While some people specifically look for certain relationship styles, others end up in them organically after experimenting and communicating with their partners.How do you know if it’s right for you?
There’s no test to figure out whether polyamory is right for you, but there are a few questions you can ask yourself in order to discover whether it’s worth trying.
- Do you feel that you’re capable of being attracted to more than one person? And if so, what does “attraction” mean to you?
- Do you feel capable of committing to multiple people? What would that commitment look like?
- How do you handle jealousy? Plenty of polyamorous people feel jealous, and that’s nothing to be ashamed of. But are you able to process your jealousy and communicate about it with your partner(s)?
- Are you able to organize and prioritize your time well? Having one partner takes time and work, and having multiple partners takes even more time and work. If you’re going to date multiple people, time management will come in handy.
- Consider the idea of loving someone who has another partner (or partners). Would you feel comfortable with that?
Polyamory looks different to different people, and many people adjust their relationship boundaries and expectations based on their needs, desires, and capacity.What should you expect moving forward?
There’s a lot of information out there on polyamory, and we recommend you do research before embarking on a polyamorous relationship.
There are resources out there that can help you with:
- understanding different forms of ethical nonmonogamy and choosing the right relationship structure for you
- talking to potential partner(s) in order to set boundaries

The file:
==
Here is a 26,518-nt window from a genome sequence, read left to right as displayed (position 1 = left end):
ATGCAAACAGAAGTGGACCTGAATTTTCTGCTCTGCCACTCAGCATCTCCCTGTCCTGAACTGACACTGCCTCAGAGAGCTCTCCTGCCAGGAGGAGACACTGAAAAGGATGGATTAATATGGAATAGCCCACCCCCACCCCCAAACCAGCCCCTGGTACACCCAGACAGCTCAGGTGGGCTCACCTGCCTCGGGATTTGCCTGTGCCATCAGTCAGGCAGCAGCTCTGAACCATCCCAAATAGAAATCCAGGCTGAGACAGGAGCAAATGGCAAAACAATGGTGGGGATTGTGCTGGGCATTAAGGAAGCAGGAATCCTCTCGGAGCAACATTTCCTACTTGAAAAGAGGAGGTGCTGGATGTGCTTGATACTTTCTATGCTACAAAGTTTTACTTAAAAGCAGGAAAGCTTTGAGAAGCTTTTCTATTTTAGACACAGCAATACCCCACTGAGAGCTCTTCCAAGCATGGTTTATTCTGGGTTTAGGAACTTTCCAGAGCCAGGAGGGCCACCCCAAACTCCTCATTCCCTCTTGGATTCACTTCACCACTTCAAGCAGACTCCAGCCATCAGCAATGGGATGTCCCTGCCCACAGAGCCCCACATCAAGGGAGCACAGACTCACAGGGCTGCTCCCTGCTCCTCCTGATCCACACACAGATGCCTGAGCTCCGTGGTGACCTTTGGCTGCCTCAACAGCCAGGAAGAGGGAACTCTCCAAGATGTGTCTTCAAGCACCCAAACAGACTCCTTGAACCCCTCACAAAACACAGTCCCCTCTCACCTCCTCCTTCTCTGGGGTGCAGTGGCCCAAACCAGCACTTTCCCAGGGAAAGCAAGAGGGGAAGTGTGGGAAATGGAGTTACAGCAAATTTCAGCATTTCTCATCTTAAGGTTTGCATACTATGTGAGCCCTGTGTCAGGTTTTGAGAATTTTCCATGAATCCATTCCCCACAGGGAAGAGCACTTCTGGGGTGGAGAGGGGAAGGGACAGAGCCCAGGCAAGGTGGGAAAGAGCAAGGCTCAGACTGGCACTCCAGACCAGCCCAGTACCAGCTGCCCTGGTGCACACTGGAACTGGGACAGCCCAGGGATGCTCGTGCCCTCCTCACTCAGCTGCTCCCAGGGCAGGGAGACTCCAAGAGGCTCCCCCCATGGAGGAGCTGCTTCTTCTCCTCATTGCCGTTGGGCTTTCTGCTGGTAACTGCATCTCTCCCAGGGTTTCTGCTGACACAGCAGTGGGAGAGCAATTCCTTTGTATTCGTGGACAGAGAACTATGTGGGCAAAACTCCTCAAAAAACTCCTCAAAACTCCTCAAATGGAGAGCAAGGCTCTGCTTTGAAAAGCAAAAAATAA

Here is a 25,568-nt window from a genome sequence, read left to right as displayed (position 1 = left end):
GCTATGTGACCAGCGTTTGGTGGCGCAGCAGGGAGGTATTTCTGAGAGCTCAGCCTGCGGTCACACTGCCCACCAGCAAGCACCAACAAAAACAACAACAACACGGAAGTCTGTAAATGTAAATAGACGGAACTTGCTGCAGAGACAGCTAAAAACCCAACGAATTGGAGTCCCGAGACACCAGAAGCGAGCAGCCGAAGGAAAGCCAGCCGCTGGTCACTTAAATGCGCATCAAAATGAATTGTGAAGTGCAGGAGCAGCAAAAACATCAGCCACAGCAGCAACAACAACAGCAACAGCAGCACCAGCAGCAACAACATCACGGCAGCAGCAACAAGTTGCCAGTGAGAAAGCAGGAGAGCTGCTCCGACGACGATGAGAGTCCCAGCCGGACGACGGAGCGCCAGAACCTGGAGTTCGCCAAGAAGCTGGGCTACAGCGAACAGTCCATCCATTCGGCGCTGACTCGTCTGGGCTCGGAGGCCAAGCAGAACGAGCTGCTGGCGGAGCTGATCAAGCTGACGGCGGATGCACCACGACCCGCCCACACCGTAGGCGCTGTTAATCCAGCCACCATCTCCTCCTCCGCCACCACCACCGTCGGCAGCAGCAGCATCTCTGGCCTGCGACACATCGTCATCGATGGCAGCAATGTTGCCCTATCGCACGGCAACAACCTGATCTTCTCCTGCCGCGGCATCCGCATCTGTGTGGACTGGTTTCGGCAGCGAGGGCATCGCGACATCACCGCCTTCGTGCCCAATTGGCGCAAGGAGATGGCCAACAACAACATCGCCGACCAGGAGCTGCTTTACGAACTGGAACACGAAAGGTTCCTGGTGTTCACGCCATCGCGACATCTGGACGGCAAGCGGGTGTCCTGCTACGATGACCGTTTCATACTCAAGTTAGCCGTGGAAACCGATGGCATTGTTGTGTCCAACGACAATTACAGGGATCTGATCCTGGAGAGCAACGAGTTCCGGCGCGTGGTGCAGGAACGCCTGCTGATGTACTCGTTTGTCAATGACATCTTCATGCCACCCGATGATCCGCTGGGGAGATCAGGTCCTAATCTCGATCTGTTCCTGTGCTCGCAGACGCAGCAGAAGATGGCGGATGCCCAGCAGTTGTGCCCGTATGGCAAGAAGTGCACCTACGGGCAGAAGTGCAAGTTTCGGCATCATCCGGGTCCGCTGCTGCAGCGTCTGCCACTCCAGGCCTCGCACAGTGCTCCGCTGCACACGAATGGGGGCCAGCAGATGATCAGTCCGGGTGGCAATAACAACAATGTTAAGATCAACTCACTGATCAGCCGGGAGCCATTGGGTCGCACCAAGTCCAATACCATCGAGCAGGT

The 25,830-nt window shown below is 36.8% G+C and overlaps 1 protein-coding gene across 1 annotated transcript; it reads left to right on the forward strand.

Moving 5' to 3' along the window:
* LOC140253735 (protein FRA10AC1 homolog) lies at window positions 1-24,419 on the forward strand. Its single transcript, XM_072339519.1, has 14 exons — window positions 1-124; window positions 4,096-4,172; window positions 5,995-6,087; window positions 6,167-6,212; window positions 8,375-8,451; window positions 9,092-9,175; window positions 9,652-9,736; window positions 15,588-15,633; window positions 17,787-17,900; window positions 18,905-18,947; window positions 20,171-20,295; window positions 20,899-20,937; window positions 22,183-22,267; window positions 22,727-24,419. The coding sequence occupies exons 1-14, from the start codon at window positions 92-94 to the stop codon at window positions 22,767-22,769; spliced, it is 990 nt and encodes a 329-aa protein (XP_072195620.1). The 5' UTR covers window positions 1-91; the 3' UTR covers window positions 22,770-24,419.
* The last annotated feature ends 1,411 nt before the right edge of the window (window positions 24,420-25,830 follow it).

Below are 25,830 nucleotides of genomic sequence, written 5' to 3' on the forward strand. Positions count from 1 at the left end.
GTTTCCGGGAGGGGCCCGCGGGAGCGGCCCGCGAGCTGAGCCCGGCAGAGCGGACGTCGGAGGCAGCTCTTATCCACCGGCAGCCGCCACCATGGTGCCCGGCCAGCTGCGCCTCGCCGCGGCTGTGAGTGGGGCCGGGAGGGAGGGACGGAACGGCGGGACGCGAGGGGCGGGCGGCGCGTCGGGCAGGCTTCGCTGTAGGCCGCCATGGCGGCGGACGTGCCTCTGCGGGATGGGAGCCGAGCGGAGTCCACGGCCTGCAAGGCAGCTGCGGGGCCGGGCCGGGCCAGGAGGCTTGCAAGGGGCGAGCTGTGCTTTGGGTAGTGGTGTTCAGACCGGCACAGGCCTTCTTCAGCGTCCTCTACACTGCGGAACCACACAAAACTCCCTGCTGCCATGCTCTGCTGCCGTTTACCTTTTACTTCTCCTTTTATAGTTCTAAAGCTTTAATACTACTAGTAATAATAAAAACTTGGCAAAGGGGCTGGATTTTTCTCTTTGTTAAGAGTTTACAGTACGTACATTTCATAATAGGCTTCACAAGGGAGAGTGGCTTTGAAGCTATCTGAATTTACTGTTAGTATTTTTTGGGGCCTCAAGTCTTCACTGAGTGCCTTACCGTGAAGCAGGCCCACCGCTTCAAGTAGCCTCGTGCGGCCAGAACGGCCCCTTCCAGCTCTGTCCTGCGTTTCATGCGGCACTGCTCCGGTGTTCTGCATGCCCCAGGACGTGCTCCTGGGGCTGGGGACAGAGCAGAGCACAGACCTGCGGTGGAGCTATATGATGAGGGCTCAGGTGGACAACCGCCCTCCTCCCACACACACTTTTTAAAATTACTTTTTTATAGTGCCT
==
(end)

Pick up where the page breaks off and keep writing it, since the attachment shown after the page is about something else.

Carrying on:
- navigating jealousy
- communicating with your partner(s)
- telling your friends and family about your relationship(s)
- managing your time
If you’re interested in polyamory, it’s a good idea to talk to your current partner about it. Be honest and upfront.
It’s common for many people to feel like they’re not “enough” when their partner brings up an interest in nonmonogamy, which is a totally valid feeling.
Emphasize why you’re interested in ethical nonmonogamy. In other words, remind them that it’s not because you don’t love them or aren’t satisfied with them.
You might find it helpful to connect with ethically nonmonogamous people — whether it’s in a platonic, romantic, or sexual way — by joining online and in-person communities.
Connecting with other people who practice ethical nonmonogamy can help you understand it and navigate it better.Where can you learn more?
There are many resources on polyamory and ethical nonmonogamy. Reading up on ethical nonmonogamy is a great way to learn more about communication, relationship styles, boundaries, and more.
Even if you prefer monogamy, learning about polyamory can be mind-opening.
Some of the most popular books about ethical nonmonogamy available for purchase include:
- “More Than Two: A Practical Guide to Ethical Polyamory” by Franklin Veaux and Eve Rickert
- “The Ethical Slut: A Practical Guide to Polyamory, Open Relationships & Other Adventures” by Janet W. Hardy and Dossie Easton
- “Building Open Relationships: Your Hands-On Guide to Swinging, Polyamory, and Beyond!” by Liz Powell
- “Opening Up: A Guide to Creating and Sustaining Open Relationships” by Tristan Taormino
You might find helpful information on sites like:
If you’re a fan of podcasts, some podcasts about ethical nonmonogamy and polyamory include:
Written by Sian Ferguson on February 26, 2021
Balzarini R, et al. (2017). Perceptions of primary and secondary relationships in polyamory.
Conley TD, et al. (2017). Investigation of consensually nonmonogamous relationships: Theories, methods, and new directions.
Haupert M, et al. (2017). Prevalence of experiences with consensual nonmonogamous relationships: Findings from two national samples of single Americans.
Veaux F, et al. (2014). More than two: A practical guide to ethical polyamory. Portland, OR: Thorntree Press.
Wood J, et al. (2018). Reasons for sex and relational outcomes in consensually nonmonogamous and monogamous relationships: A self-determination theory approach.